Despite saying for weeks that policy will trump the legislation backing My Health Record, Health Minister Greg Hunt announced on Tuesday night that the legislation will be brought into line with the policy of the Australian Digital Health Agency (ADHA).
Hunt said the changes will remove any doubt, and strengthen privacy provisions.
"The amendment will ensure no record can be released to police or government agencies, for any purpose, without a court order," Hunt said.
"In addition ... if someone wishes to cancel their record they will be able to do so permanently, with their record deleted from the system."
Despite being in government since 2013, Hunt attempted to pin the blame on Labor's original 2012 legislation. In that time, the government Hunt is a part of has repealed a carbon tax, changed the direction of the National Broadband Network, and introduced a data retention scheme.
The government will also be looking to make the changes as soon as it can, Hunt said.
In recent weeks, Hunt has repeated assertions that My Health Record is safe and has a higher level of security than banks.
"The records are of course much more secure than in a GP clinic, which generally they have very, very high standards in any event, but this has a 24-hour cybersecurity centre," Hunt said last week.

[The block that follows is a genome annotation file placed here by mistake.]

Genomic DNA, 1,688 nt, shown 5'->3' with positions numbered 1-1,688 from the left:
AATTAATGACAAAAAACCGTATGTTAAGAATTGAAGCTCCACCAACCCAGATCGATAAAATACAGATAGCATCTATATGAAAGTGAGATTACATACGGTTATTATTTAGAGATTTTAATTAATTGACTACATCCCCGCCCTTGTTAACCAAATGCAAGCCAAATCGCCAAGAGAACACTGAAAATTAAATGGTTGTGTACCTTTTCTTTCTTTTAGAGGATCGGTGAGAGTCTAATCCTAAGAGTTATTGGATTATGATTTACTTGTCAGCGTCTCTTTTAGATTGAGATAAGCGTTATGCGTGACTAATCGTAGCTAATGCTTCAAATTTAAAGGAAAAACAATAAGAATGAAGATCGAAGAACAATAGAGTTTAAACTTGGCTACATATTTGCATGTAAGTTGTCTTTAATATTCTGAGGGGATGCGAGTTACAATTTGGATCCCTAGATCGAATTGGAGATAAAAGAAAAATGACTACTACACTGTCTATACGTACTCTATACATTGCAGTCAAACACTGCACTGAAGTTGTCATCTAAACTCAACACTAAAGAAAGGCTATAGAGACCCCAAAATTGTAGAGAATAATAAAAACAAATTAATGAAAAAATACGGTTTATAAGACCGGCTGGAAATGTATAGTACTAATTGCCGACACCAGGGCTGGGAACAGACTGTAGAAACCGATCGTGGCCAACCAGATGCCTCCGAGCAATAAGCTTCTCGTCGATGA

"It's been tested to military grade. Some of the intelligence agencies have actually done the testing. And there's this 24-hour cybersecurity, which doesn't apply in relation to other records."
On the surface, the changes announced by Hunt do not address concerns that health providers are able to look up the data of any citizen they want.
In the latest quarterly Notifiable Data Breach (NDB) scheme update from the Office of the Australian Information Commissioner (OAIC), health was the only sector that reported being hit by insider threats, with three of the breaches falling under the rogue employee or insider threat banner.
Overall, health remained the most breached sector with 49 breaches, but the report only covers private health service providers under the NDB, OAIC said, with public hospitals and health services covered by the My Health Records Act and hence not included in the report.
Compared to the last report, health notifications jumped from 15 to 49 in this quarter.
OAIC finds private health service providers and finance are the two most-breached sectors from April to end of June.
Change appears to be coming to My Health Record, although the details are far and few between.
Australian Medical Association president Dr Tony Bartone says he will do 'whatever it takes' to clarify the discrepancy between ADHA policy and what is currently law.
Everything is rosy for Australia's health minister when it comes to My Health Record.
Australian Prime Minister Malcolm Turnbull says the government's My Health Record won't be sunk by large numbers of people opting out of the system.
Call waiting times have been reduced, says the digital health record operator, and a spokesperson for the human services minister says systems were not overloaded.